Another argument one often hears is that logic is an unusually useful field. Sometimes the claim is that logic is marketable in some broad sense: it looks good to employers, or draws in students from other departments, or trains people to recognize fallacies and so makes them better citizens. But sometimes the claim is that it is useful to philosophy more particularly: in philosophy we must offer arguments, and logic trains the mind to do this well.
With all such purported pragmatic benefits of logic, I see them more often asserted than proven; but even setting that aside, it is not clear why an emphasis on usefulness picks out logic in particular, for either philosophical specifically or broader marketability. Actual arguments one encounters in both philosophy and broader life, and the sort of mathematical skills which it is useful to have both as citizen and employee, are frequently probabilistic or inductive rather than strictly deductive. It is very rare thing indeed that philosophers establish arguments which are sufficiently complex that formal logical training might be useful for understanding them, yet which at the same time even purport to be deductively valid arguments. Much more often we are in the business of offering suggestive considerations, or amalgamating assorted facts which together render plausible one’s conclusion. These are more naturally read as probabilistic or inductive arguments than deductive ones, and where they suggest some practical course of action they are perhaps most naturally analyzed with the tools of decision theory. In life beyond academic philosophy, it will frequently be claims couched in statistical garb that one will encounter in the newspapers and the workplace. If we want to help students understand and construct the sort of arguments we actually make and encounter, they need to know more than just deductive logic.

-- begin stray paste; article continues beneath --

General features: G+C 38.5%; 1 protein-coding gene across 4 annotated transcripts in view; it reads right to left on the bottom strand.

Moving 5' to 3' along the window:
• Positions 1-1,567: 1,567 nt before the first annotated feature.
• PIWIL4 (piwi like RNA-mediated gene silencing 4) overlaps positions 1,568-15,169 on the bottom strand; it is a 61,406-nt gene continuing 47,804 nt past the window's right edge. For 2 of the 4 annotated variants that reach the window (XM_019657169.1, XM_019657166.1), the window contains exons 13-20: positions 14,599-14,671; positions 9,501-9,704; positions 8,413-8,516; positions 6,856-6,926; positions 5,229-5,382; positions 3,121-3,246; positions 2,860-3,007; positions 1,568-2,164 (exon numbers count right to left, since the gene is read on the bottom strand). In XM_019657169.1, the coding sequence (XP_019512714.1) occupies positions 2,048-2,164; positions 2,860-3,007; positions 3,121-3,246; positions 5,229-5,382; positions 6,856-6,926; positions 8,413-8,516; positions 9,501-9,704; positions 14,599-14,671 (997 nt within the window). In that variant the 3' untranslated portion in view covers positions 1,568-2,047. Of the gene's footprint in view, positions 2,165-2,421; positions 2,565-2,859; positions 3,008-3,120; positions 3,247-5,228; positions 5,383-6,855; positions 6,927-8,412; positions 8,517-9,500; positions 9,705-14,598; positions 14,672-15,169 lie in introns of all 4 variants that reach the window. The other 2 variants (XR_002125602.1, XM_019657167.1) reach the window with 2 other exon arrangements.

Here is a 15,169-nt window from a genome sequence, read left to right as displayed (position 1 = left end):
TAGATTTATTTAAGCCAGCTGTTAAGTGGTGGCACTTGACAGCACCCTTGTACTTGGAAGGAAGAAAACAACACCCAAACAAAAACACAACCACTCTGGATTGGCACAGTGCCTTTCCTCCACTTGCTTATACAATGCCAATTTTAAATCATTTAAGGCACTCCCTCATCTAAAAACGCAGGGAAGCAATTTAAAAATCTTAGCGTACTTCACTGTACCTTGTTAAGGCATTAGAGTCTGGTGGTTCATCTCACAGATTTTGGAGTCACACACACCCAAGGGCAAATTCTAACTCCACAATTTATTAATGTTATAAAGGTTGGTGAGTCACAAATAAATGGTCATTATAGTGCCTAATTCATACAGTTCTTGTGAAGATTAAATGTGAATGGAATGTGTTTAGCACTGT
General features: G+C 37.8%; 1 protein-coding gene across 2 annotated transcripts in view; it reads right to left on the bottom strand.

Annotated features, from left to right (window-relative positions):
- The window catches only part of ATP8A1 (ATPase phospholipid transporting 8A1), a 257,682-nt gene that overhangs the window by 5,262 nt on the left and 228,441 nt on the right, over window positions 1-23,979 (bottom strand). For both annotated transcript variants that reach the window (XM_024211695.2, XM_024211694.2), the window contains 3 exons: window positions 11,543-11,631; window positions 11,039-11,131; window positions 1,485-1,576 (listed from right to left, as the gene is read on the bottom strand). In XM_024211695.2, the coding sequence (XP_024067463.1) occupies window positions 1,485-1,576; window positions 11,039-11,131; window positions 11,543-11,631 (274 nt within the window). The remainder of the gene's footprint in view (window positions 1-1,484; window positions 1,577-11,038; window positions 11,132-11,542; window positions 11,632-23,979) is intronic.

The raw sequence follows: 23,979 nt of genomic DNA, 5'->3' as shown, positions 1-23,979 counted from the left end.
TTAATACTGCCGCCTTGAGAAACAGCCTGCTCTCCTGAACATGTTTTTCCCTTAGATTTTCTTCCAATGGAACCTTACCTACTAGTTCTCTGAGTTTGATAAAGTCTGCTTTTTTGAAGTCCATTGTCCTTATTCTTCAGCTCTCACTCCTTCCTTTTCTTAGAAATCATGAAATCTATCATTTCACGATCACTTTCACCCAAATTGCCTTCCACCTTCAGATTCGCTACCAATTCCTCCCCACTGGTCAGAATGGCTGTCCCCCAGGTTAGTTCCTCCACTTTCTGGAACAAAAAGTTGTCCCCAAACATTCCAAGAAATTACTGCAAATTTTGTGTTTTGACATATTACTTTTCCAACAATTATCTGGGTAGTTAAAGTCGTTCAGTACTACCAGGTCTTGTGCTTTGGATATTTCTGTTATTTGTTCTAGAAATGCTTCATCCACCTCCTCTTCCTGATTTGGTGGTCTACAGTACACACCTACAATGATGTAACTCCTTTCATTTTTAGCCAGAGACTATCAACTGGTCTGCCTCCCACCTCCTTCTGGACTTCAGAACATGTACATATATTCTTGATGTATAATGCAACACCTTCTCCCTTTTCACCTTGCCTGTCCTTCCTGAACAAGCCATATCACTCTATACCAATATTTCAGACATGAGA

Finally, people sometimes pick out logic as being especially generative of deep philosophical issues. It connects up naturally to questions about the nature of truth and rationality, for instance, as well as coming with a host of paradoxes to sink one’s teeth into. While there might inevitably be a subjective element to such judgments of interestingness, it is once again not clear that logic is alone in this. Probability theory may claim a similar intellectual worthiness, given the connection to deep philosophical questions mentioned above, and has its own paradoxes (e.g.) to play around with.